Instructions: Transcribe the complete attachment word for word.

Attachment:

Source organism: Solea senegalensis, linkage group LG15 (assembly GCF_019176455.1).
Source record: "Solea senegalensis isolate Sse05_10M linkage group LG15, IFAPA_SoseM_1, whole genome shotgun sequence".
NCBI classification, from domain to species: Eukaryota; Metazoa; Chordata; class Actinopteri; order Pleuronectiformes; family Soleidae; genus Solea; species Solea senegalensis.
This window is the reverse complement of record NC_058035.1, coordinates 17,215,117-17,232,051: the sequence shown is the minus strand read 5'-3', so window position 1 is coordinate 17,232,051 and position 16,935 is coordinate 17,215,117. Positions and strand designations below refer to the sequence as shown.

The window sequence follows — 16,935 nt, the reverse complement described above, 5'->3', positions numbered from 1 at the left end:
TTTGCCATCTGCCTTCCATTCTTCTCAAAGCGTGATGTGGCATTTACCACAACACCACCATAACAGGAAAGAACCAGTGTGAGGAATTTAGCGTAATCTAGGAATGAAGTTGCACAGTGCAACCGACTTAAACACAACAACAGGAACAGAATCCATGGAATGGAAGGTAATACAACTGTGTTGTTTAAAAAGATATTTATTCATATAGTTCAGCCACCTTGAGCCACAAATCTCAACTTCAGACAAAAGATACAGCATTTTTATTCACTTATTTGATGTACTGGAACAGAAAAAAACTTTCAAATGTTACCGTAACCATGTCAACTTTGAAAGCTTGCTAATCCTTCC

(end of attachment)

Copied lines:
Source organism: Solea senegalensis, linkage group LG15 (assembly GCF_019176455.1).
Source record: "Solea senegalensis isolate Sse05_10M linkage group LG15, IFAPA_SoseM_1, whole genome shotgun sequence".
NCBI classification, from domain to species: Eukaryota; Metazoa; Chordata; class Actinopteri; order Pleuronectiformes; family Soleidae; genus Solea; species Solea senegalensis.
This window is the reverse complement of record NC_058035.1, coordinates 17,215,117-17,232,051: the sequence shown is the minus strand read 5'-3', so window position 1 is coordinate 17,232,051 and position 16,935 is coordinate 17,215,117. Positions and strand designations below refer to the sequence as shown.

The window sequence follows — 16,935 nt, the reverse complement described above, 5'->3', positions numbered from 1 at the left end:
TTTGCCATCTGCCTTCCATTCTTCTCAAAGCGTGATGTGGCATTTACCACAACACCACCATAACAGGAAAGAACCAGTGTGAGGAATTTAGCGTAATCTAGGAATGAAGTTGCACAGTGCAACCGACTTAAACACAACAACAGGAACAGAATCCATGGAATGGAAGGTAATACAACTGTGTTGTTTAAAAAGATATTTATTCATATAGTTCAGCCACCTTGAGCCACAAATCTCAACTTCAGACAAAAGATACAGCATTTTTATTCACTTATTTGATGTACTGGAACAGAAAAAAACTTTCAAATGTTACCGTAACCATGTCAACTTTGAAAGCTTGCTAATCCTTCC